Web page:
Scorpions and Spiders and Snakes, Oh My!

Friday, 26 March 2010

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Friday, 30 March 2007

All Change!

It has been a busy year so far for both this blog; I finally got round to starting it, and also the Tarantula's Burrow site which has been getting a lot of much needed attention from me since January. I'm also planning on completely re-working the existing galleries. So if you want to help, by sending me pictures you own the copyright for; of Arachnids [Tarantulas or other spiders and Scorpions] Giant African Land Snails or Snakes they will be most welcome and you will be listed as the owner of them.

Likewise, is you have any care-sheets or other articles that you have written and would like to have published on my site, then feel free to contact me.

The Tarantula's Burrow celebrates its tenth anniversary this year. Many other arachnid related sites have come and gone during that time, but although I don't have as much time to spare as I once did, I do try and keep the site fresh and growing.

I have managed to get several of the searchable databases back up and working and fully populated with all currently known species of tarantulas and scorpions.

The latest change is the most major one, this being the move to a new hosting service and a new domain name, this being ''. The old ones; '' and '' still work, they are both re-directed to '', so most if not all links and Google results should still work.

By the way, I hope you have noticed, and like, the new look of the site?

Yes, there is now advertising on the site, but this is only there to cover my costs, there will not be any pop-up, pop-over or pop-under ads used. I'm restricting the advertising to just Amazon and Google.

Time allowing, I have lots of other plans for the site, mainly because I now have more hosting space than I have ever had before. So, stay tuned and visit often, there is lots more to come yet!

As always, any constructive feedback is most welcome.

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Monday, 12 March 2007

The Never-Ending Substrate Debate

There has been a recent debate about this subject on the Arachnid-World mailing list recently, so to help clarify the options for arachnid keepers, I decided to re-publish an article I wrote a while ago. Hopefully it will help?

The Never-Ending Substrate Debate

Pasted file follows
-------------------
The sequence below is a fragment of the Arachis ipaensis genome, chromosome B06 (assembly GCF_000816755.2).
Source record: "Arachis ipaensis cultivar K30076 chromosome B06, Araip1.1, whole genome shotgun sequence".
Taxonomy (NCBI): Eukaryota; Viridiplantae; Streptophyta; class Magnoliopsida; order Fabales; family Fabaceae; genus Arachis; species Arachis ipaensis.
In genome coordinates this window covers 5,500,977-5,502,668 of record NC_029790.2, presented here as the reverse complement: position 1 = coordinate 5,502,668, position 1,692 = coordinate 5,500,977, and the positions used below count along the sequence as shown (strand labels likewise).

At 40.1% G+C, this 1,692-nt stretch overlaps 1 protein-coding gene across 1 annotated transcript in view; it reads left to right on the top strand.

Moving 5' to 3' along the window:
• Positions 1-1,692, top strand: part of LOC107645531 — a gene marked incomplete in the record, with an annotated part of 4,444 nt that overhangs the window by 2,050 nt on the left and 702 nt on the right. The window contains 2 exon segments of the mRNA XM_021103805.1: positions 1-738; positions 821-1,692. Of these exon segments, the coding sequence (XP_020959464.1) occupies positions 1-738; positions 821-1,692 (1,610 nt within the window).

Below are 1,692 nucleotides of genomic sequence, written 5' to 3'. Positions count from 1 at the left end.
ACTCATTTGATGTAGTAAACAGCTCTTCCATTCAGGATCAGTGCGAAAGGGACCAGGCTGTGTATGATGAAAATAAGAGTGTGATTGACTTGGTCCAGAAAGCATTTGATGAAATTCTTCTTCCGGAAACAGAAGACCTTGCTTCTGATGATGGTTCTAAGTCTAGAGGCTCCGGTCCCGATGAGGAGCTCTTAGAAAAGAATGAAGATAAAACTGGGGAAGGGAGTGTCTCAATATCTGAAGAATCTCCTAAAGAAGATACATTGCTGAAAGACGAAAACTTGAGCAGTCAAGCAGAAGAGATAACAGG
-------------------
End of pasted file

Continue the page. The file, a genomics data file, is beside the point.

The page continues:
Whatever type of arachnids you keep, there is undoubtedly a requirement for a substrate that allows the tank's occupant to burrow (if it wants to) and to help keep the humidity in it's tank at an acceptable level, without encouraging mould or fungus that may harm or even prove fatal to the occupant.

The common options that are used by most arachnid keepers are as follows (this includes both the positive and negative aspects of each option).

Many of the professional keepers swear by this as a substrate, however although peat hold moisture quite well, the following are common problems: Mould, mites, fungus and other unwanted growths.

To counter this the substrate should be microwaved (only when it's dry, otherwise their is a possible fire risk!) This will kill any mould or fungus spores, and anything else, such as mites.

Other keepers feel that vermiculite is the *perfect* substrate (including me) as it doesn't tend to encourage mould, fungus or mites. Some of you may wonder what vermiculite is, well below is the answer.

"Vermiculite is the geological name given to a group of hydrated laminar minerals which are aluminium-iron magnesium silicates which have the appearance of mica, and is found in various parts of the world. When heated quickly to an elevated temperature, particles of vermiculite exfoliate by expanding at right angles to the cleavage, into worm-like pieces (the name vermiculite is derived from the Latin 'vermiculare', to breed worms). This characteristic of exfoliation, the basis for commercial use of the mineral, is the result of the mechanical separation of the layers by the rapid conversion of contained water to steam. The increase in bulk volume of commercial grades is 8 to 12 times, but individual flakes may exfoliate as many as 30 times. There is a colour change during expansion that is dependent upon the composition of the vermiculite and furnace temperature.

Horticultural vermiculite is permanent, clean, odourless, non-toxic and sterile. It will not deteriorate, turn mouldy or rot. The pH is essentially neutral (7.0) but owing to the presence of associated carbonate compounds, the reaction is normally alkaline. The pH, colour and chemical composition of vermiculite will vary depending on the source from deposits around the world. Horticultural vermiculite has the excellent property of improving soil aeration while retaining moisture. "

Some tarantulas, especially arboreal species don't like it as it tends to stick to their feet.

Potting Soil:
Some of the experts use this instead of peat, it still needs to be sterilised BEFORE use, otherwise you may get some unwanted guests or growths.